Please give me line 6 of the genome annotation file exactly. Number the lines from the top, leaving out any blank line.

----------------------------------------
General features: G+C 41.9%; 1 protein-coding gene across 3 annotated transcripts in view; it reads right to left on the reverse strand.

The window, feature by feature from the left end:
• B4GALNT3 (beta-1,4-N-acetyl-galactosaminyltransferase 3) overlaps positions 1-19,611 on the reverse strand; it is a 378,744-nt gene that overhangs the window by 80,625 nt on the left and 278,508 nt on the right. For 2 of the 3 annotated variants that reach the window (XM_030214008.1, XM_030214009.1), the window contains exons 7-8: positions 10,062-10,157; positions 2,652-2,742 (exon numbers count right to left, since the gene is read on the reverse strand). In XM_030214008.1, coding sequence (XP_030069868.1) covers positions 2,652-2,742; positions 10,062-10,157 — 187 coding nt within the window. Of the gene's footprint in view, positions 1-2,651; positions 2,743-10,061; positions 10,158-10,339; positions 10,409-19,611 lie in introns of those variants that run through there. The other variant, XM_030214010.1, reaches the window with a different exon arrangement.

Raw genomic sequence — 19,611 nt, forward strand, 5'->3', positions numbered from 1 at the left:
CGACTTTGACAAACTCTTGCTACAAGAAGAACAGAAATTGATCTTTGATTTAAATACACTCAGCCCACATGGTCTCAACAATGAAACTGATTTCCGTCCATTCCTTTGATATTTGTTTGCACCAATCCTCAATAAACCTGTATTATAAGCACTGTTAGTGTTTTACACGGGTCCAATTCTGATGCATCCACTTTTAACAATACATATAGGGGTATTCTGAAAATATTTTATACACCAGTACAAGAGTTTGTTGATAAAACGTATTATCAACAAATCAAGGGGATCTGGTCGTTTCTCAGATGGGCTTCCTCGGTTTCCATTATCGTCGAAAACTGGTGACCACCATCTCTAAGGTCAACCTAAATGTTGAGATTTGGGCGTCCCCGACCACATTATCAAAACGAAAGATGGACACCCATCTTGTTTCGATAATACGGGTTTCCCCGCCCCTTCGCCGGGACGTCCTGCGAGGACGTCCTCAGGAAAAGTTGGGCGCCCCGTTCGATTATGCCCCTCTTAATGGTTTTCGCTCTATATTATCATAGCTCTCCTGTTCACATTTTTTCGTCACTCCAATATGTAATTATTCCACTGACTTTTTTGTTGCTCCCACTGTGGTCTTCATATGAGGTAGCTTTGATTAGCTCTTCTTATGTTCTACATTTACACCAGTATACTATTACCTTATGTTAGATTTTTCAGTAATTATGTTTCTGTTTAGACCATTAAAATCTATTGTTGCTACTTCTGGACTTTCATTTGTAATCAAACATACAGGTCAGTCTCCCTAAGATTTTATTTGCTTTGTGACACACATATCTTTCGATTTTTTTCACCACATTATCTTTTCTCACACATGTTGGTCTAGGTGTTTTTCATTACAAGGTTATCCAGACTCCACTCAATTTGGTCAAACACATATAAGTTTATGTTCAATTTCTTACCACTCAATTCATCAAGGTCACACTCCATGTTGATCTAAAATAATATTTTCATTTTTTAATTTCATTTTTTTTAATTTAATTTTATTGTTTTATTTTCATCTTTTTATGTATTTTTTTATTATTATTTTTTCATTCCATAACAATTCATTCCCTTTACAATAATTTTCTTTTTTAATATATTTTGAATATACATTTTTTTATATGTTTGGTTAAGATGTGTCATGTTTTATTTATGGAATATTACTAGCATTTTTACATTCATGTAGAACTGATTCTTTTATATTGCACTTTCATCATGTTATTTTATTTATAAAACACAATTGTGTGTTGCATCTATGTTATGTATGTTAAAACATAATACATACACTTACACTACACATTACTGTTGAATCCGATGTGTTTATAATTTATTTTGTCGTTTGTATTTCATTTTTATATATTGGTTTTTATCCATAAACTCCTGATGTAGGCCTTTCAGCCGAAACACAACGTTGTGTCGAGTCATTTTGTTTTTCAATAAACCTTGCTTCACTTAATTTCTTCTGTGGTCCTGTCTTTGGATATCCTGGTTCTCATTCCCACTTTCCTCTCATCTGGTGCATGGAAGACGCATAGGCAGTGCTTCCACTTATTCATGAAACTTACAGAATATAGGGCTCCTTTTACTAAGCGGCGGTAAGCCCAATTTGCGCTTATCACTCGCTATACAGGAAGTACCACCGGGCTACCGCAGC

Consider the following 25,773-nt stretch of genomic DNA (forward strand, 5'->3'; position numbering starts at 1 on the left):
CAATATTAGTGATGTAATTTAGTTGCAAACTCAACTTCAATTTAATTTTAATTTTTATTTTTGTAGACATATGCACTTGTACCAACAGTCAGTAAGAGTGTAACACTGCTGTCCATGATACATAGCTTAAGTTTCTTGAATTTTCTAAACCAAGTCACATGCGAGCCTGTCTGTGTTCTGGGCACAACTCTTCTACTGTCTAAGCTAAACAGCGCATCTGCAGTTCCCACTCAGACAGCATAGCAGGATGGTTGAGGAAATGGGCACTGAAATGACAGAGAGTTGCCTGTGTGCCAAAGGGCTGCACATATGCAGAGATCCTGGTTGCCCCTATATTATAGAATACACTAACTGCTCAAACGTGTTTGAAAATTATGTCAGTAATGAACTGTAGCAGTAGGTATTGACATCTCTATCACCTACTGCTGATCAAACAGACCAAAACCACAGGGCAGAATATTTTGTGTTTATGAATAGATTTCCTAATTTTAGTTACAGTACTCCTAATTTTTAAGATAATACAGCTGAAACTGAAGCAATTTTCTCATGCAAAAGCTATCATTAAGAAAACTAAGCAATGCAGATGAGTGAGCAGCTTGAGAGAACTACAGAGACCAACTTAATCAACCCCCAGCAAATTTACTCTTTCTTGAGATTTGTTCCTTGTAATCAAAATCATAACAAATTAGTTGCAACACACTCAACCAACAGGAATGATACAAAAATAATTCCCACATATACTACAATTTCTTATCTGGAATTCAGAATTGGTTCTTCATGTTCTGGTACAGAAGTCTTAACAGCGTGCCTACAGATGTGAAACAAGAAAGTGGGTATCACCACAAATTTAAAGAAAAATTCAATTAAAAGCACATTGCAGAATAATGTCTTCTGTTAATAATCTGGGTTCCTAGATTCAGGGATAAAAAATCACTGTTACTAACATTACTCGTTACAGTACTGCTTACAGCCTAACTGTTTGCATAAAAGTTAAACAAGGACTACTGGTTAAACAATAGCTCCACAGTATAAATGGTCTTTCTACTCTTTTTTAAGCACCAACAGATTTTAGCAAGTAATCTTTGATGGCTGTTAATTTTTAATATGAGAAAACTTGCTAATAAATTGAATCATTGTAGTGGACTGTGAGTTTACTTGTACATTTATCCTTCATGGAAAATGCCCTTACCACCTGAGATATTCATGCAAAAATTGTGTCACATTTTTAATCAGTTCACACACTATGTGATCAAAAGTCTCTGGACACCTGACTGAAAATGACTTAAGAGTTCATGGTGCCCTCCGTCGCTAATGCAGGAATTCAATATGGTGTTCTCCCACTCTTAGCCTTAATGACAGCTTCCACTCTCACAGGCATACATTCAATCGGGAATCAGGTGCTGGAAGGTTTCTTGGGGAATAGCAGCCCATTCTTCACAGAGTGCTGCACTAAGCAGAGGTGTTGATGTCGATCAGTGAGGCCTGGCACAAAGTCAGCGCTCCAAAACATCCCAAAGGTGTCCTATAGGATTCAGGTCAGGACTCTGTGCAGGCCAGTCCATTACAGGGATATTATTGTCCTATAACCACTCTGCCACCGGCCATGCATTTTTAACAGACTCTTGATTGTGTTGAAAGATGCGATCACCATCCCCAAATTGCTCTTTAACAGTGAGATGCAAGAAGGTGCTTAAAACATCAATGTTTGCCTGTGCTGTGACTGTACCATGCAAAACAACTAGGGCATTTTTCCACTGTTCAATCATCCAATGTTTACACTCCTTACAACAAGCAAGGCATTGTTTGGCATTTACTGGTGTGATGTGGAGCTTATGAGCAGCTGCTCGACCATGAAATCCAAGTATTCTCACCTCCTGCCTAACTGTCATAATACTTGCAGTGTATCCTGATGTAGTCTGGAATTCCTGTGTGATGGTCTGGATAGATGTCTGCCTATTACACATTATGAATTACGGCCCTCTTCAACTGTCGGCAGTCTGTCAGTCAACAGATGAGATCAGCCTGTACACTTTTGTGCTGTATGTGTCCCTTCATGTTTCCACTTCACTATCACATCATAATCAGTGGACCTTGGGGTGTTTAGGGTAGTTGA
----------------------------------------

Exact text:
Consider the following 25,773-nt stretch of genomic DNA (forward strand, 5'->3'; position numbering starts at 1 on the left):